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Policy Alert Urges HostCom To Challenge Controversial PIA Provisions In Court

oil pollution in the Niger delta

By Gift Eguavoen

Host communities have been called upon to test some controversial provisions of the recently enacted Petroleum Industry Act (PIA) in the court of law.

This call was made by Policy Alert, a Civil Society Organisation working on economic and ecological justice, while faulting the President’s assent to the Petroleum Industry Act 2021 amidst protests from community groups and many other stakeholders that the Bill was incompatible with the rights and interests of the host communities.

In a statement signed by its Communications and Stakeholder Engagement Officer, Mrs. Nneka Luke-Ndumere, the organisation described the
presidential assent as “grossly insensitive and problematic,” adding that “It is sad that the bill has been assented to in the most controversial manner despite its many obvious flaws and its rejection by many
stakeholders.”

Pointing out an example, the statement emailed to Extractive 360, noted the controversial provision for a direct payment of 30percent profit oil and profit gas to the Frontier Exploration Fund potentially shortchanges the oil producing states and local governments of some of its 13percent derivation as it bypasses the requirement in section 162 (2) of the 1999 Constitution (as amended) which provides that all revenues be channeled through the federation account.

“This is most unfair, viewed against the ceding of only 3percent of previous years’ operating expenses to the Host Communities Development Trust Fund and the punitive provision to charge costs of any damage to facilities against the community’s Fund, among other obnoxious provisions.

“That Mr. President has gone ahead to give assent to these vexing provisions only reinforces the politics of exclusion and expropriation that has for long characterized the relationship between the Nigerian state and the oil producing communities. We are also concerned that the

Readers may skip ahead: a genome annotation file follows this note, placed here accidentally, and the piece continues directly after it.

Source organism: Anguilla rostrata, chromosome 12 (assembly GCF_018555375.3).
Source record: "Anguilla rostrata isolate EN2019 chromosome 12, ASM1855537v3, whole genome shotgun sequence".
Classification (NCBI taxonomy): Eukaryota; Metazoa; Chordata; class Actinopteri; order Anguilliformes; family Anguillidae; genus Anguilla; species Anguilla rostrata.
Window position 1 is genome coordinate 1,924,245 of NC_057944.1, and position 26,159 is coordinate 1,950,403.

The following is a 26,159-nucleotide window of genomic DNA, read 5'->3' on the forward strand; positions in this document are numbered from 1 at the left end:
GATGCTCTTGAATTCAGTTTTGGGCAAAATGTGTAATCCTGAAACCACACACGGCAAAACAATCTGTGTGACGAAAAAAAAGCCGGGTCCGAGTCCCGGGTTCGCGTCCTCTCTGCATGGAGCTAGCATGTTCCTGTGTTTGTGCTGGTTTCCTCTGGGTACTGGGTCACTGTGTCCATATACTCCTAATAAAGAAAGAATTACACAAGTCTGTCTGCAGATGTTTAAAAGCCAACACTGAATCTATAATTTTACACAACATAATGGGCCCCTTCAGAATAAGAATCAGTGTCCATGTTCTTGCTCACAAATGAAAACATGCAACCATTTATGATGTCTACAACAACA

host communities’ component of the legislation flies in the face of one of its stated objectives to address tensions between host communities and companies as it has all the ingredients for escalating rather than abating such conflicts,” the statement read.

According to Policy Alert, the Act falls flat on its face as a tool for improved benefit sharing to host communities, stressing that it actually ridicules the exertions of the host communities and advocacy groups that have clamoured over the years for a law that yields some space for participation, direct socio-economic benefits and environmental remediation for oil-rich communities.

“The theatre of action will now have to move to the communities and the courts of law. As implementation of the Act gets underway over the next 12 months, we urge host communities and civil society groups to begin to
seek interpretation of some of its more controversial provisions before the courts,” the statement said.

The organization further added that it is unfortunate that the Act failed to provide a bridge between the current era of fossil fuel dependency and the low-carbon energy future that Nigeria aspires to within the framework of government’s much vaunted commitments under the Paris Agreement, at a time when fossil fuel investments are being deprioritized elsewhere as a result of the global energy transition.

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